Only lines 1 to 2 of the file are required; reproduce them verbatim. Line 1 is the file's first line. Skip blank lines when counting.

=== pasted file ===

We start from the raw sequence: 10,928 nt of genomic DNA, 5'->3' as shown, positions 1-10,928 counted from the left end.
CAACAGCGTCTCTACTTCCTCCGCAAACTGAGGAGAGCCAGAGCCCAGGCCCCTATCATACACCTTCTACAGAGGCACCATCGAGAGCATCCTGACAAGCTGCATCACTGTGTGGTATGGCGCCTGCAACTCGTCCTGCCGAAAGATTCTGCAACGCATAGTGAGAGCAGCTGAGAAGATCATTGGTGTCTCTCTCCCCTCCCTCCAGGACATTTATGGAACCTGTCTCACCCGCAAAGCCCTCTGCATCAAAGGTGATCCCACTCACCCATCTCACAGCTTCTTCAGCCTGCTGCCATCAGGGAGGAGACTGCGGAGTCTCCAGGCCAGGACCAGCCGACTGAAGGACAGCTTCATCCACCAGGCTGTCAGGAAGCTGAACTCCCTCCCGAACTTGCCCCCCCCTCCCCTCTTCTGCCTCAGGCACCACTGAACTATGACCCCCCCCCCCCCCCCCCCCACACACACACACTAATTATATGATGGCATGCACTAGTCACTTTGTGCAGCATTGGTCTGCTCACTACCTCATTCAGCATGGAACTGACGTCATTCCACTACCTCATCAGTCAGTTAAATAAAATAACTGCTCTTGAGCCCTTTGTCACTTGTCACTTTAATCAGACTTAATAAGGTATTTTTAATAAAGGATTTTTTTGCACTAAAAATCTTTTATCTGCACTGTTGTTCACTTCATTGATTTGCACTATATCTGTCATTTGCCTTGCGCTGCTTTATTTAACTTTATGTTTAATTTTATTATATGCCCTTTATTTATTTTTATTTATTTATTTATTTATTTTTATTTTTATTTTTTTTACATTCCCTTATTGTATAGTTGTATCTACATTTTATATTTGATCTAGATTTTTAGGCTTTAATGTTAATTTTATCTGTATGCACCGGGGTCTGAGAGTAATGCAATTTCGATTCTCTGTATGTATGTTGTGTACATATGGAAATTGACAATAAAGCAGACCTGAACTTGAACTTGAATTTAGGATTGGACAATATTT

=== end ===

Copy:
We start from the raw sequence: 10,928 nt of genomic DNA, 5'->3' as shown, positions 1-10,928 counted from the left end.
CAACAGCGTCTCTACTTCCTCCGCAAACTGAGGAGAGCCAGAGCCCAGGCCCCTATCATACACCTTCTACAGAGGCACCATCGAGAGCATCCTGACAAGCTGCATCACTGTGTGGTATGGCGCCTGCAACTCGTCCTGCCGAAAGATTCTGCAACGCATAGTGAGAGCAGCTGAGAAGATCATTGGTGTCTCTCTCCCCTCCCTCCAGGACATTTATGGAACCTGTCTCACCCGCAAAGCCCTCTGCATCAAAGGTGATCCCACTCACCCATCTCACAGCTTCTTCAGCCTGCTGCCATCAGGGAGGAGACTGCGGAGTCTCCAGGCCAGGACCAGCCGACTGAAGGACAGCTTCATCCACCAGGCTGTCAGGAAGCTGAACTCCCTCCCGAACTTGCCCCCCCCTCCCCTCTTCTGCCTCAGGCACCACTGAACTATGACCCCCCCCCCCCCCCCCCCCACACACACACACTAATTATATGATGGCATGCACTAGTCACTTTGTGCAGCATTGGTCTGCTCACTACCTCATTCAGCATGGAACTGACGTCATTCCACTACCTCATCAGTCAGTTAAATAAAATAACTGCTCTTGAGCCCTTTGTCACTTGTCACTTTAATCAGACTTAATAAGGTATTTTTAATAAAGGATTTTTTTGCACTAAAAATCTTTTATCTGCACTGTTGTTCACTTCATTGATTTGCACTATATCTGTCATTTGCCTTGCGCTGCTTTATTTAACTTTATGTTTAATTTTATTATATGCCCTTTATTTATTTTTATTTATTTATTTATTTATTTTTATTTTTATTTTTTTTACATTCCCTTATTGTATAGTTGTATCTACATTTTATATTTGATCTAGATTTTTAGGCTTTAATGTTAATTTTATCTGTATGCACCGGGGTCTGAGAGTAATGCAATTTCGATTCTCTGTATGTATGTTGTGTACATATGGAAATTGACAATAAAGCAGACCTGAACTTGAACTTGAATTTAGGATTGGACAATATTT